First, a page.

In responses to comments made to a federally required plan for community-based care of the developmentally disabled, the Baker administration is conceding that not all congregate care is bad or should be banned.
Yet, the administration’s draft Statewide Transition Plan (STP) still appears to prohibit or restrict most new group homes from housing more than five residents; and it would apparently restrict funding for most other congregate settings, such as farm-based residential programs. The administration is currently asking for further comments on the draft STP.
The STP is a requirement of the federal Centers for Medicare and Medicaid Services (CMS), which issued a new regulation in 2014 governing community-based care receiving Medicaid funding. The CMS regulation is intended to reduce reliance on congregate care, but Massachusetts originally appeared to go even further than the CMS regulation in banning congregate care almost entirely.
Along with hundreds of people and other organizations, COFAR submitted comments in late 2014 to the original draft of the STP. It appears that like us, most of the commenters to that original plan were concerned that the state was going too far in banning virtually all possible forms of congregate care.
As we noted in our comments to the administration in 2014, the Department of Developmental Services appeared to be proposing a ban on new and potentially existing residential settings such as farmsteads, residential schools or settings that are part of residential schools, settings “that congregate a large number of people with disabilities for significant shared programming and staff,” and even new group homes with more than five residents. Not even CMS was advocating a complete ban on all of those residential options.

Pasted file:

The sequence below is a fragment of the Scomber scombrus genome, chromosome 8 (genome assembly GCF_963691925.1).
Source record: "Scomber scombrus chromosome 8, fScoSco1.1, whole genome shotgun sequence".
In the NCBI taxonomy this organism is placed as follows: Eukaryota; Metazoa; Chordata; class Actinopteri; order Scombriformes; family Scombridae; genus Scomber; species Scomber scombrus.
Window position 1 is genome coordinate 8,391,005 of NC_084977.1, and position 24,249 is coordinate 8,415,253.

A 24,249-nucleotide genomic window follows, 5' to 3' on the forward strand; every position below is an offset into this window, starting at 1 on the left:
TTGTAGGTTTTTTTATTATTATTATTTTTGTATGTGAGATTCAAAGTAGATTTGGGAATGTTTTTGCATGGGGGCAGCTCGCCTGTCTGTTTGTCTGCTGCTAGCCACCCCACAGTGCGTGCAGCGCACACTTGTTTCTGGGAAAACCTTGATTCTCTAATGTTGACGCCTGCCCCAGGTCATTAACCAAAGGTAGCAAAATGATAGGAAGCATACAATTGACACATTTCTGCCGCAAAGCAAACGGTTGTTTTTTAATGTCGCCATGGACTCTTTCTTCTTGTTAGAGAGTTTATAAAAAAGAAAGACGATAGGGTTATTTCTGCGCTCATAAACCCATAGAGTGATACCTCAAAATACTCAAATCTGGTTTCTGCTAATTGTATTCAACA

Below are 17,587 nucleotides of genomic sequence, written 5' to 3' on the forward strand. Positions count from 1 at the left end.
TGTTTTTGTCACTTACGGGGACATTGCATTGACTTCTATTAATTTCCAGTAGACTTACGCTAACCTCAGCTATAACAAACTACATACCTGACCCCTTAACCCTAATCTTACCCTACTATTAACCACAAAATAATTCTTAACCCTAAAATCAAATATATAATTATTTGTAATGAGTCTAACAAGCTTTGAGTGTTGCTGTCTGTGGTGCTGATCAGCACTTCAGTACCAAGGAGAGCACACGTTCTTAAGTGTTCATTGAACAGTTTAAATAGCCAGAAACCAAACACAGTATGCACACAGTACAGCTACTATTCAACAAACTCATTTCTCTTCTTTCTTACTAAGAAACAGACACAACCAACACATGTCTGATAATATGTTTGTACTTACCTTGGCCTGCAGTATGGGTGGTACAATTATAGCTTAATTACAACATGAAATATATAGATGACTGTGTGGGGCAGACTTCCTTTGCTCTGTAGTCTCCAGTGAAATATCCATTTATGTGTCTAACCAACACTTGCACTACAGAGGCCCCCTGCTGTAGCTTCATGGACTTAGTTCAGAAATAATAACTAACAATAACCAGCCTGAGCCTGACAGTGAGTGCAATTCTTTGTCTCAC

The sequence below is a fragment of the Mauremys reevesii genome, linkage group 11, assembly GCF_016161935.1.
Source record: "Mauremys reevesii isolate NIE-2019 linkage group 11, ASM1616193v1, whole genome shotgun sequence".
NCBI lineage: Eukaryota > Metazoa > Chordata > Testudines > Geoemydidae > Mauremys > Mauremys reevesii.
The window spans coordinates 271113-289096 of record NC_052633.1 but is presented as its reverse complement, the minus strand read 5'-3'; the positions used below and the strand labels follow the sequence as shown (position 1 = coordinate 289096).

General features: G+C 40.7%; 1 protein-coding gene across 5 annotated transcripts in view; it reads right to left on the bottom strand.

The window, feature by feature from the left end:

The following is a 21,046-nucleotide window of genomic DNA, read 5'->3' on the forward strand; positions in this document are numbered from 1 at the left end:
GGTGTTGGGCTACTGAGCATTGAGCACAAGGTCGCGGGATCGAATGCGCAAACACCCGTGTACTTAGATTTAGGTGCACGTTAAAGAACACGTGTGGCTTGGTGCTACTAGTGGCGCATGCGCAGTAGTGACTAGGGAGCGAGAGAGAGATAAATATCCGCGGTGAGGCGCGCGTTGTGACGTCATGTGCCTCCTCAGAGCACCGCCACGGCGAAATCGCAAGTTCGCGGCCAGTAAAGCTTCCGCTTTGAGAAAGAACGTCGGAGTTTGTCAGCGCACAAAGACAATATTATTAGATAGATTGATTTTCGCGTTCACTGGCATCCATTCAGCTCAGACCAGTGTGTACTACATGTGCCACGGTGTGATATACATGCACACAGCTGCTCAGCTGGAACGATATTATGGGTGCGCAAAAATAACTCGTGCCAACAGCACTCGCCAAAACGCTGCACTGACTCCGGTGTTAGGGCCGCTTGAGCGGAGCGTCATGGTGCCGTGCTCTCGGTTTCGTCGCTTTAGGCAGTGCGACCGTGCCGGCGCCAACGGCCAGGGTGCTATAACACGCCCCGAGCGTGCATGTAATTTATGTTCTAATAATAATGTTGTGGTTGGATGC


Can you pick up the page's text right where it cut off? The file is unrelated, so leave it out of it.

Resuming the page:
Now, after having received those critical comments, the state seems to be willing to continue to fund some forms of congregate care.
In its response to the comments, the Baker administration made the following statement:
The state acknowledges that CMS… has indicated that ‘it is not the intent of this rule (CMS’s 2014 regulation) to prohibit congregate settings from being considered home and community-based settings.’ The …characteristics of any setting (location, geography, physical characteristic and size) are not necessarily determinative of whether a provider can achieve compliance… (my emphasis).
Despite that apparent concession, the Baker administration’s STP states that DDS has determined that 14 corporate providers operating 57 group home sites are not complying with the new CMS regulation. This lack of compliance is because these residences apparently have “institutional qualities,” either because they house more than five residents or not enough services are provided by community-based providers.
The STP also states that some of these homes may have provided insufficient staff training in “person-centered planning.” (We have voiced concerns that while person-centered planning is touted as giving developmentally disabled individuals more control over the services they receive and how they pay for them, the process appears to put control over an individual’s funds into the hands of private companies.)